Wednesday 6 April 2016

Blog Tour Guest Post - The Brotherhood of the Scroll by David L. Lantz

The Brotherhood of the Scroll
Author: David L. Lantz
Release Date: April 5, 2016
Pages: 326
ISBN: 978-0692646281
Imprint: Black Hawk

Book Description:
The Brotherhood of the Scroll is a fast-paced story of international intrigue and war set during the turbulent sixth century BC. The story begins in 605 BC, when Jeremiah delivered a prophesy that Jerusalem would be carried into Babylonian captivity for 70 years. In that same year, Babylon defeated Egypt at the Battle of Carchemish, Nebuchadnezzar became King of Babylon, and within a year, carried the first of three groups of Jews into exile. Jeremiah, seeing his beloved Israel caught between these two superpowers, forms an inner circle of faithful zealots, including two future prophets of Israel, a teenager named Daniel and his friend, Ezekiel. Weaving the testimony of the Bible into the historical drama of this period, The Brotherhood of the Scroll will captivate the attention of those who enjoy an international spy thriller, as well as anyone interested in how spiritual and political issues intertwine.

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The Message of The Brotherhood of the Scroll

David, sometimes authors write novels because they want to convey a message.  Are you trying to convey a message in your novel, The Brotherhood of the Scroll?

While it’s true that I want to convey a message, I am a strong believer that when an author does so in either a book or a movie, then the message needs to be subtle.  The key is to tell a good story.  If you tell a good story that also has a message, then the reader is more likely to be open to considering the message.  If you push the message too hard, the reader won’t accept it.  So, while my answer is yes, I do have a message, my goal is to not force it on the reader, but rather introduce it to them, slowly.

So, David, what is your message?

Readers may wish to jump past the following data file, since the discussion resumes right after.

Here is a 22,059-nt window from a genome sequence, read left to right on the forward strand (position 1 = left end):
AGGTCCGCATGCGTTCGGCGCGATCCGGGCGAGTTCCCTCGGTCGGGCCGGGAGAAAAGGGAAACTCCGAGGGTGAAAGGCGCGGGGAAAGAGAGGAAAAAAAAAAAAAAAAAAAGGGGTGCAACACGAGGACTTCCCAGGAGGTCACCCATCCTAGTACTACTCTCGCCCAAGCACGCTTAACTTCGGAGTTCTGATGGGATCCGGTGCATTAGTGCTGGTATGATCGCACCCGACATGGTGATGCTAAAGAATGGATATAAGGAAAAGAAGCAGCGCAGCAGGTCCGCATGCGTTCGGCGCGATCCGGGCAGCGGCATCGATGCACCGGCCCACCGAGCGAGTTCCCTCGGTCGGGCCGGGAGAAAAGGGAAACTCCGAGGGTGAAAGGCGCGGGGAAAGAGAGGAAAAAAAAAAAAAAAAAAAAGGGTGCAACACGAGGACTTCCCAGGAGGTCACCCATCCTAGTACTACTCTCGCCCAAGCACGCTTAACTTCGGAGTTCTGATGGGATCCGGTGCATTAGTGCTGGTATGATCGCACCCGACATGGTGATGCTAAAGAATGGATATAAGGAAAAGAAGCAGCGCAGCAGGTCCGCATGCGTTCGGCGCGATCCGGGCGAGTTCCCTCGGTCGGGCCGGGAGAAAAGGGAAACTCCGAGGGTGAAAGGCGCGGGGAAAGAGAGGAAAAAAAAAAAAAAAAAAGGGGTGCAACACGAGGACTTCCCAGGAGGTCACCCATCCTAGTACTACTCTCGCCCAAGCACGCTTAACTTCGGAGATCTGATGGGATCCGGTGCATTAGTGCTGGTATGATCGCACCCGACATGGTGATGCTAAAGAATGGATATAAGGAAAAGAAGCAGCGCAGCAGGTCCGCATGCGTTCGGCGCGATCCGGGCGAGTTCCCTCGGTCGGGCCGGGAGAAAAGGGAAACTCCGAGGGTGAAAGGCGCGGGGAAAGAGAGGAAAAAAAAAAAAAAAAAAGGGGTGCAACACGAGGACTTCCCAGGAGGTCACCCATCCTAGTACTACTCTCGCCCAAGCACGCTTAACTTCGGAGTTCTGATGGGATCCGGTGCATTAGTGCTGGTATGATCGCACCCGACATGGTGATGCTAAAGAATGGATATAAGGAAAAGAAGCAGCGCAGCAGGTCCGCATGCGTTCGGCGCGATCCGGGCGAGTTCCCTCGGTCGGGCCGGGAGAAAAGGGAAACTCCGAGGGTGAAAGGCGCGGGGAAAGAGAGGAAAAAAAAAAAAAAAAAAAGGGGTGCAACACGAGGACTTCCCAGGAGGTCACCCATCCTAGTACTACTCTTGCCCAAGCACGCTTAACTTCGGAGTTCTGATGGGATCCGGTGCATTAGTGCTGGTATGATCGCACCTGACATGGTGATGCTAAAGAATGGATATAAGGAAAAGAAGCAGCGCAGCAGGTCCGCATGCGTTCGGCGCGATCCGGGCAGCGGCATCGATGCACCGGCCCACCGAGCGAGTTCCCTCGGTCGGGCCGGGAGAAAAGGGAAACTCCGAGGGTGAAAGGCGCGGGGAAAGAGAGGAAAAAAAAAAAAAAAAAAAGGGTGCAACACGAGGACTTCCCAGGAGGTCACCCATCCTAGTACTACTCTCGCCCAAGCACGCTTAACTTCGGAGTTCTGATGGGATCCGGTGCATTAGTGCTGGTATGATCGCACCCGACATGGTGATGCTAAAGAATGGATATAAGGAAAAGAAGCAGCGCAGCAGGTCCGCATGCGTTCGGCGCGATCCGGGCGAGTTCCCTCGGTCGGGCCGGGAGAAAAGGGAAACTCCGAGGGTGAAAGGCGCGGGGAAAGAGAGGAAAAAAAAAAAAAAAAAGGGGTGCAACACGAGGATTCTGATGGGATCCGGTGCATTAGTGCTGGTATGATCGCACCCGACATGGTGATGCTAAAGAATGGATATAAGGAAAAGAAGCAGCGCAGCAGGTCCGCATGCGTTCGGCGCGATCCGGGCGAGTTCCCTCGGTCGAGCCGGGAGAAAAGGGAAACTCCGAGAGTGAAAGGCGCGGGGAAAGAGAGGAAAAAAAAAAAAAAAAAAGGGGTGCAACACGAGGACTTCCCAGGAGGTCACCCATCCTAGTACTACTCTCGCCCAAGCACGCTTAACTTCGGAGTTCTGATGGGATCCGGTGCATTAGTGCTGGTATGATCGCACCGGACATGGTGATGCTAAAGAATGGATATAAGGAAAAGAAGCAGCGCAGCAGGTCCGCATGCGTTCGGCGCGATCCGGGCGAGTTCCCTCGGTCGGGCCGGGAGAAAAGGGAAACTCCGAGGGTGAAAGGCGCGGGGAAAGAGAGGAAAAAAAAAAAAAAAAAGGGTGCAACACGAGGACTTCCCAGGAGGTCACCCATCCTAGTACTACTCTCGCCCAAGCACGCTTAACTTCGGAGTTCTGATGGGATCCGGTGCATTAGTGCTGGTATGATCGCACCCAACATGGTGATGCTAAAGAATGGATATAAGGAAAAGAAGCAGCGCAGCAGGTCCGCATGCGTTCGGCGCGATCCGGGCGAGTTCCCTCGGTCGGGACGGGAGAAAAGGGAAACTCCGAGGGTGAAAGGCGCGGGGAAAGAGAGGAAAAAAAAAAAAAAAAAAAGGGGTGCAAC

Let me answer that with a brief analogy.  Have you ever seen the cartoon movie “The Incredibles?”  It’s the story of a family of super heroes.  Because of the cost to society of paying for the damage super heroes have done, super heroes are now banned.  There is an ordinary man who once idolized Mr. Incredible, but now seeks to destroy him.  He uses technology to make himself APPEAR to be “super”, and plans to sell his technology to make lots of money.  He calls himself “Syndrome.” He has a phrase: “When everyone’s super, then nobody is.”

Now, think of our post-modern world.  A key thought is there is no absolute truth.  “My truth is my truth, and your truth is your truth.”  Under the ideal of “value relativism, we can borrow the phrase from Syndrome and change it so that it says:  “When everything is true, then nothing is!”

Applied to the novel, each nation has its own god.  Each nation acknowledges that there are many gods, but the way you decide which god is stronger is to see whose army can win a war.  If your army wins, then your god is the stronger god. But what happens when you run into someone whose “truth” is not only that your god does not exist (and neither do all these other gods), but that his god is the THE GOD, and wants everyone to live a certain way?  Boiled down, then, message is this:  What is truth, and who is the God of Jeremiah, Daniel and Ezekiel?